Hamsters make great pets, and they’re adorable when they’re babies! Even though they’re cute, a surprise litter of baby hamsters can be inconvenient if you’re not expecting it. If your hamster gets pregnant, or you want to breed hamsters, you need to know how to care for a litter of baby hamsters, or pups.
This guide will teach you everything you need to know about baby hamsters and what to do with a pregnant hamster. It’ll cover:
- How to Care for Baby Hamsters
- How to Handle a Pregnant Hamster
- Tips for Breeding and Raising Baby Hamsters
- Taming Baby Hamsters
Table of Contents
How to Care for Baby Hamsters
If your hamster is pregnant, you’ll need to prepare to care for the babies that are on the way. The average gestation period for hamsters is about three weeks, but it depends on the breed. Syrian hamsters are usually pregnant for 16 days, whereas dwarf hamsters’ pregnancy lasts between 18-21 days. Litter sizes can vary anywhere from one to 20, but an average litter size is 12 pups.
You can read tips on how to care for a pregnant hamster in the following section on the subject. This section will focus more on caring for pups after they’re born.
Baby hamsters are born blind, deaf, and hairless. They’re fragile and pretty helpless, and could easily lose a limb if they’re not careful. After the mother finishes birthing them, she’ll rest. Then, she’ll start nursing her pups. The pups will develop a layer of fur after four days and start crawling around the cage at five days.
During this time, refrain from picking the pups up and let the mother handle them. You can lower the water, though, so it’s accessible for them. After about 10 days, you can give them solid food like small bits of cooked vegetables.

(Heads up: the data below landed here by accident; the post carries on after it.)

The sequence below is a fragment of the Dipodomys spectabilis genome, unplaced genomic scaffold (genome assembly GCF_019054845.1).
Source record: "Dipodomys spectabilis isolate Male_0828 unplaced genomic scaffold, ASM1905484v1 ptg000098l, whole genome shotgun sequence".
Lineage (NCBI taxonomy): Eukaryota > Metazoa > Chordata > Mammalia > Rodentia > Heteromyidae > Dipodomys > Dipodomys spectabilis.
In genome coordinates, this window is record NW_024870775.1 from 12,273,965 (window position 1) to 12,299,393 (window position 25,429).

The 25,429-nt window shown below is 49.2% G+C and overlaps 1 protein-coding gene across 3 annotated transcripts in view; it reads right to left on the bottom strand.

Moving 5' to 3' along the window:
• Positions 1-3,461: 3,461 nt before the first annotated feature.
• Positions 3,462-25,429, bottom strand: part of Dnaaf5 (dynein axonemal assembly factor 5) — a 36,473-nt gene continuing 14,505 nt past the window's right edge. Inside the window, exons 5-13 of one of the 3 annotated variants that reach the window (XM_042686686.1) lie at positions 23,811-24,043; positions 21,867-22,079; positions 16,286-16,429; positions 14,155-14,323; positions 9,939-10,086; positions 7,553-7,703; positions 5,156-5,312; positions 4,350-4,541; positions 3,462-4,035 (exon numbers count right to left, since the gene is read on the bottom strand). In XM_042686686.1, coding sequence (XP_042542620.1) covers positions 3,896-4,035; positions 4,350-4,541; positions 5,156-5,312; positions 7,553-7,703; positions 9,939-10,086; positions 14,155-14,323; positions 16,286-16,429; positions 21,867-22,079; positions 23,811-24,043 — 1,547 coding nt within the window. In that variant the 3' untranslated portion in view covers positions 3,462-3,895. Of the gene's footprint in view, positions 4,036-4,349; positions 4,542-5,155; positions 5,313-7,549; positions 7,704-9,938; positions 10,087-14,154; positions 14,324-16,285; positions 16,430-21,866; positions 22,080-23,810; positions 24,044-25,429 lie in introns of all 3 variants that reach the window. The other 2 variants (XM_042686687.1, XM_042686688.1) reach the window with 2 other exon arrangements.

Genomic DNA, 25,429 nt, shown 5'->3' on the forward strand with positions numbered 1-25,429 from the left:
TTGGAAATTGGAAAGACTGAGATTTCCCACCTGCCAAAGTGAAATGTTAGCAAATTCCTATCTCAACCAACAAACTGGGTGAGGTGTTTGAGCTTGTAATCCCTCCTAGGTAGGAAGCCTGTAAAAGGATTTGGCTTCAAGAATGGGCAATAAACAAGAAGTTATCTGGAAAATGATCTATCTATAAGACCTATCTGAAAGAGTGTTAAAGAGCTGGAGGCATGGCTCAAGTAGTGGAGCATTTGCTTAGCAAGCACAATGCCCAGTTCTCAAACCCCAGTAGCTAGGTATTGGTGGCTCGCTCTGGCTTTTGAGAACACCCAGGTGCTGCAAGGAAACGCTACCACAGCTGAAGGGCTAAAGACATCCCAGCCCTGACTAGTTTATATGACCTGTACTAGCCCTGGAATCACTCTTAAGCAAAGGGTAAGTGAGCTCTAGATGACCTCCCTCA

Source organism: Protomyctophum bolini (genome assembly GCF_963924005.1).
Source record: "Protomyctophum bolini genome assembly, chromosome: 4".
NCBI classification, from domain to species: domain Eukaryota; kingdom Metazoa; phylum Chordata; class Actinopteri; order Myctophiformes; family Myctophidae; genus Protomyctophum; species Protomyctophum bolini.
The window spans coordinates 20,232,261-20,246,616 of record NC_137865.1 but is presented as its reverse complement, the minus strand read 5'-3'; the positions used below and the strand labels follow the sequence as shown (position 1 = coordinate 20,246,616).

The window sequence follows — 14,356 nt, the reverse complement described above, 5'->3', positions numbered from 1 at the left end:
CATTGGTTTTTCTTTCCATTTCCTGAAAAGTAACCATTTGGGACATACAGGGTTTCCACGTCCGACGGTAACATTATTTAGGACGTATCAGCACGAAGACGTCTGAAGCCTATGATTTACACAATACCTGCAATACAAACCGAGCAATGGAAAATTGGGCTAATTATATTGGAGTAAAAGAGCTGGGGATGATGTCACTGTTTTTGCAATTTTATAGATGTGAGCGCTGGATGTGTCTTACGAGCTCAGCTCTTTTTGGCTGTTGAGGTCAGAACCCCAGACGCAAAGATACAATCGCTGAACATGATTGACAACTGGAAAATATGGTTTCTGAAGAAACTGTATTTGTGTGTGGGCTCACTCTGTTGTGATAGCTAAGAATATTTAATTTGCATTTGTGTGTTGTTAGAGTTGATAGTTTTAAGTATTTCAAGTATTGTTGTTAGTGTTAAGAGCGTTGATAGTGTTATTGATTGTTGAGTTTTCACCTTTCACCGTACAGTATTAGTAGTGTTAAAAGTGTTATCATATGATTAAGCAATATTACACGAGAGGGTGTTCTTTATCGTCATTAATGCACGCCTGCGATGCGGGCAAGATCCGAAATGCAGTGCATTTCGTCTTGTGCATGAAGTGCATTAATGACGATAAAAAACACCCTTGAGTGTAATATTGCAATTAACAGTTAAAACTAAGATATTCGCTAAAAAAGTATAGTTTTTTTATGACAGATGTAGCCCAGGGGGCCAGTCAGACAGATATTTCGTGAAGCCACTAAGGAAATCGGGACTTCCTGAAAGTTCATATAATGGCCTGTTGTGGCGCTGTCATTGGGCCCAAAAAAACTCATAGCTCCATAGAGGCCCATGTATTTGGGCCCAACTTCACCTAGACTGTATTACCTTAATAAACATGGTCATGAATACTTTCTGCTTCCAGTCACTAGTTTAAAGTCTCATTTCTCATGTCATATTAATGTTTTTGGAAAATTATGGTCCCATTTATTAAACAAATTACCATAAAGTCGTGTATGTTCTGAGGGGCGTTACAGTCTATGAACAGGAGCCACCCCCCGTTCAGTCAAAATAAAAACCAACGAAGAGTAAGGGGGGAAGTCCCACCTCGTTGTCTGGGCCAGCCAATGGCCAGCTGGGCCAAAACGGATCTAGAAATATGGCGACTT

After two weeks, you can finally clean the cage and put down fresh bedding. At three to four weeks old, the pups can leave their mother and the male and female pups should be separated if you don’t want them to breed.
When Can I Touch Baby Hamsters?
You should avoid touching or holding baby hamsters until they are three weeks old. Before this time, they are still reliant on their mother to feed them. Also, if you touch one and leave your scent behind, the mother hamster could detect your scent and not recognize her baby. When this happens, a mother might kill the baby and eat it. It’s important to be very careful around newborn hamsters for this reason!
Why Do Baby Hamsters Die?
Sometimes, baby hamsters die before they reach maturity (three weeks old). There could be several causes for their death, including allergies, disease or infection, or being eaten by their mothers. Some hamsters might also have a heart defect which causes them to die suddenly if they feel shocked or scared.
Do Hamsters Eat Their Own Babies?
Yes, sometimes, hamsters will eat their own babies after giving birth. While malnutrition during pregnancy can cause a mother hamster to eat her own young, so can a host of other factors.
- The mother fears for her babies – Hamsters want to protect their young. If a mother is scared that she can’t protect her babies, however, she might kill and eat them.
- The mother is stressed out – If a mother hamster feels overwhelmed by caring for her babies, she might kill and eat them. Younger mother hamsters are more likely to feel this stress.
- Confusing scent – Mother hamsters use scents to identify their babies. If a baby has taken on another scent that the mother doesn’t recognize, she might kill the “impostor” and consume it.
Can you prevent a hamster from eating her babies? You can set up a calm, quiet place for your hamster and babies to cut down on perceived threats. You can also refrain from touching the babies when you check on them and provide the mother with plenty of food.
How Soon Can You Take Hamsters Away from their Mother?